|Fig. 1: Fig. 1: Perovskite Crystal Structure (Source: Wikimedia Commons).|
One of the latest and most promising types of solar cell developed in recent memory is the perovskite solar cell. From the very first perovskite solar cell in 2009 to the present day, the power conversion efficiency has increased over fivefold, from 3.8% to 20.1%.  Though the technology is not yet ready for commercialization and widespread use, perovskite solar cells hold incredible potential for high efficiencies and low cost in the next generation of photovoltaics.
A perovskite solar cell is a solar cell with the perovskite crystal structure that usually consists of an organic group, a metal like lead or tin, and a halogen. For example, one of the most prominent types of perovskite cells currently is methylammonium lead iodide. Two different types of perovskite cells exist: sensitized cells and planar thin film cells. In sensitized cells, the perovskite material is coated onto a charge-conducting material. The perovskite simply absorbs light, and afterwards the charge is conducted to the electrodes via the other material. In the planar thin film type, the layer of perovskite both absorbs the light and transfers the charge to the electrodes. 
The first use of perovskite materials in a photovoltaic was by Miyasaka et al. in 2009 using the aforementioned sensitized structure. The cell was fairly unstable and only achieved a 3.8% power conversion efficiency.  In 2013 the planar thin film structure was developed, and since then, numerous developments have increased efficiencies to well over 15%.  The current research cell record efficiency for perovskite was achieved by researchers at Korea University of Science and Technology with 20.1%. 
Perovskite solar cells have many distinct advantages over traditional silicon cells. Firstly, the fabrication of perovskite photovoltaics is much cheaper and simpler than silicon photovoltaics production. The wafer processing and cell fabrication associated with silicon require expensive equipment and facilities. In comparison, perovskite cell fabrication has been accomplished with simpler methods like solution spin coating.  Additionally, perovskite cells have a higher band gap than traditional silicon or thin film cells. Therefore, they are transparent to typical solar absorption wavelengths and can be placed on top of lower band gap cells. This combined "tandem" photovoltaic system is able to absorb a greater part of the solar spectrum and achieves a higher efficiency than either type of cell individually.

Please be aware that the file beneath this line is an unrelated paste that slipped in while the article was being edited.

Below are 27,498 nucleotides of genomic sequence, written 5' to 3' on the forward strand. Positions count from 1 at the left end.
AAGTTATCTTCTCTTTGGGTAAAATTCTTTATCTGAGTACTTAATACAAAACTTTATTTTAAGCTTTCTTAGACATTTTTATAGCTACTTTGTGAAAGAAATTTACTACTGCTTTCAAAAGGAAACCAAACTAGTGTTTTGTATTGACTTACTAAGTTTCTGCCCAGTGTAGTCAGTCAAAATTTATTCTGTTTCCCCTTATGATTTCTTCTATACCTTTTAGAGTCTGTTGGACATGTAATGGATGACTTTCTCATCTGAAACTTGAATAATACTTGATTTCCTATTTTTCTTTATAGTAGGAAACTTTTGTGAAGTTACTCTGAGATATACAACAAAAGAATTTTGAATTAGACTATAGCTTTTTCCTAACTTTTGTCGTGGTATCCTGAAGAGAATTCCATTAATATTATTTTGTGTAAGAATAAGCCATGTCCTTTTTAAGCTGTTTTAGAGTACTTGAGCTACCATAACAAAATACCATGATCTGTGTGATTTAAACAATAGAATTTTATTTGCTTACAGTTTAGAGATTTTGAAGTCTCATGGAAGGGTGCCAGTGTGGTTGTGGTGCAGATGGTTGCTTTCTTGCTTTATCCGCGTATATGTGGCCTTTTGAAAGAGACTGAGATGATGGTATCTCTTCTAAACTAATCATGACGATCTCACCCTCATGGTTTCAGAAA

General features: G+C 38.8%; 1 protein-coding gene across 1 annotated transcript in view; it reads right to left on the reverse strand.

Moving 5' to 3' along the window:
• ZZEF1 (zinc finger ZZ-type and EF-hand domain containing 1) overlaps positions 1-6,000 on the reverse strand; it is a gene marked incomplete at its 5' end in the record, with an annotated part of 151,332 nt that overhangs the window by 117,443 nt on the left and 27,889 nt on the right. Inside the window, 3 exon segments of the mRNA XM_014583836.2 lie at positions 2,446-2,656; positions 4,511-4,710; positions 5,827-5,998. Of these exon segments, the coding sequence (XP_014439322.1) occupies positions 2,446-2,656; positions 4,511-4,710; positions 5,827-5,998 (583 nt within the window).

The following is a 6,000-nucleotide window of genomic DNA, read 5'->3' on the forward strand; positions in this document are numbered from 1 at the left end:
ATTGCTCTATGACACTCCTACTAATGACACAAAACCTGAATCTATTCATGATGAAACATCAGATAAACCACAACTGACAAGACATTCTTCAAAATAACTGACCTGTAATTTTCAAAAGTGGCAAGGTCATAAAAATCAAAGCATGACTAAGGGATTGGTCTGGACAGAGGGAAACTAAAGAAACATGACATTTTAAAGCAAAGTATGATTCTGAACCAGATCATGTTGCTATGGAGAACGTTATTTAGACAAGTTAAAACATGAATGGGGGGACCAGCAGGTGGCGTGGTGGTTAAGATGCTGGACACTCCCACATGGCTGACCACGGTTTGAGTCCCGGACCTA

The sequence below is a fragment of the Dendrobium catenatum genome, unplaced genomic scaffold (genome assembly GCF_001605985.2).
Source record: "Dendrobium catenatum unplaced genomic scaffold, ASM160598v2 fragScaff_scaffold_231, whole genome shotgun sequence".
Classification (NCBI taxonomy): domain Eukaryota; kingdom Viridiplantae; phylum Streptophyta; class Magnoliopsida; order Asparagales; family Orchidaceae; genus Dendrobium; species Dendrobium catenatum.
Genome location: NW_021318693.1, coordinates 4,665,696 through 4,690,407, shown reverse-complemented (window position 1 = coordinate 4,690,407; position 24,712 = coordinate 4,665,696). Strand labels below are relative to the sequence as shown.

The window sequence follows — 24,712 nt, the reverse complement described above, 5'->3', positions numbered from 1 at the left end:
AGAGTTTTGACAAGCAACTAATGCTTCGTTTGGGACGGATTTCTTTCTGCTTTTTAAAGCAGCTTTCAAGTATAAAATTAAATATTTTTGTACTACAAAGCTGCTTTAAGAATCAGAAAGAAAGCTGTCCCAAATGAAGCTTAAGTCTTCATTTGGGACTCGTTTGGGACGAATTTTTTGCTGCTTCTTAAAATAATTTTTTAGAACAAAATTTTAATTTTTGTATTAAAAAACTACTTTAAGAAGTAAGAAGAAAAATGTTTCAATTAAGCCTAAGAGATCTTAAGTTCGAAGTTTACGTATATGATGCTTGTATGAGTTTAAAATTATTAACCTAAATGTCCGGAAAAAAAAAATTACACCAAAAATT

|Fig. 2: Perovskite cell architecture and charge extraction. (Source: Wikimedia Commons)|
Perovskite solar cells still face a number of challenges before they can be implemented on a widespread level. The components of the photovoltaics degrade quickly in the presence of water.  In addition, the efficiency of perovskite solar, though relatively high, is uncertain. To determine the efficiency of a solar cell, an I-V curve showing the current vs. the voltage is measured, and the point of maximum power is found. This power is compared to the incident light to determine the power conversion efficiency. In perovskite cells, however, the I-V curve changes depending on how quickly the voltage is varied and whether the voltage is scanned from high to low or low to high.  Hence, the true performance of a perovskite photovoltaic in a long-term practical scenario unclear.
Over the past five years, perovskite solar cells have seen an astronomical fivefold increase in efficiency rarely seen in photovoltaic technology. Of the latest generation of solar cell technologies, perovskite photovoltaics arguably have the greatest potential to revolutionize the industry.
© Kevin Tran. The author grants permission to copy, distribute and display this work in unaltered form, with attribution to the author, for noncommercial purposes only. All other rights, including commercial rights, are reserved to the author.
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